Program in Materials Science and Engineering


  • Director

    • Alejandro Rodriguez
  • Executive Committee

    • Craig B. Arnold
    • Robert H. Austin
    • Andrew B. Bocarsly
    • Sujit Datta
    • Bruce E. Koel
    • Andrej Kosmrlj
    • Tullis Onstott
    • Alejandro W. Rodriguez
    • Leslie Schoop
    • Claire E. White
  • Sits with Committee

    • James S. Smith
    • Nan Yao

Program Information

The certificate Program in Materials Science and Engineering is offered by the Princeton Institute for the Science and Technology of Materials (PRISM) and its eight affiliated departments. The program emphasizes the multidisciplinary nature of the study of materials and the engineering application of their properties. The program is designed primarily for students in science and engineering departments who are considering careers in materials, or have general interest in materials science and engineering, although students from other disciplines may join with appropriate background. Participants in the program will take courses in their own department together with a group of materials courses chosen from a selected list offered by the participating departments and/or PRISM. Satisfactory completion of the program is recognized by the award of a certificate in materials science and engineering upon graduation.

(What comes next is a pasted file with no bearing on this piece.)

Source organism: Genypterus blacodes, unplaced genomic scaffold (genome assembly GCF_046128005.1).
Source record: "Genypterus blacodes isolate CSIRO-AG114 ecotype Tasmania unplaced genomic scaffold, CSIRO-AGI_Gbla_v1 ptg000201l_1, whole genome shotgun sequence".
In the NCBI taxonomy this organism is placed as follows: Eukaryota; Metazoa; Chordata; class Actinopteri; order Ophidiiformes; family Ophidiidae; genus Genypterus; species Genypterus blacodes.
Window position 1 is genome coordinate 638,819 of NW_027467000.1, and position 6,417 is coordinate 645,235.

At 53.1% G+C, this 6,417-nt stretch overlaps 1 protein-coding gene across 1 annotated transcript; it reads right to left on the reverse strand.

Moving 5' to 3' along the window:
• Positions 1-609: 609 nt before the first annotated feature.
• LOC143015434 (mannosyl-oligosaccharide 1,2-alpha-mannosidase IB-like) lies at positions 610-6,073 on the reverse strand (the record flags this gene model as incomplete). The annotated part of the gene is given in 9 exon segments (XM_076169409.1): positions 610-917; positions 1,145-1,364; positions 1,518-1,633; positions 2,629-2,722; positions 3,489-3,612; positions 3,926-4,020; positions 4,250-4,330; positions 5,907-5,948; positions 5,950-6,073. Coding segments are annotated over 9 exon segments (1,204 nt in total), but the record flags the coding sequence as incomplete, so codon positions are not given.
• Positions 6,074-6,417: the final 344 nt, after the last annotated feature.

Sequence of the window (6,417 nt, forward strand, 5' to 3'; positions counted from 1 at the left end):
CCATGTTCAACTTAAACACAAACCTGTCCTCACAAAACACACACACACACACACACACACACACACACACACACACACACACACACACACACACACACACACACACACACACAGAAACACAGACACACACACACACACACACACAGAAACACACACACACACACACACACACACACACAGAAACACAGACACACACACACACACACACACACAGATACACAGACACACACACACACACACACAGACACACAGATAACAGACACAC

Admission to the Program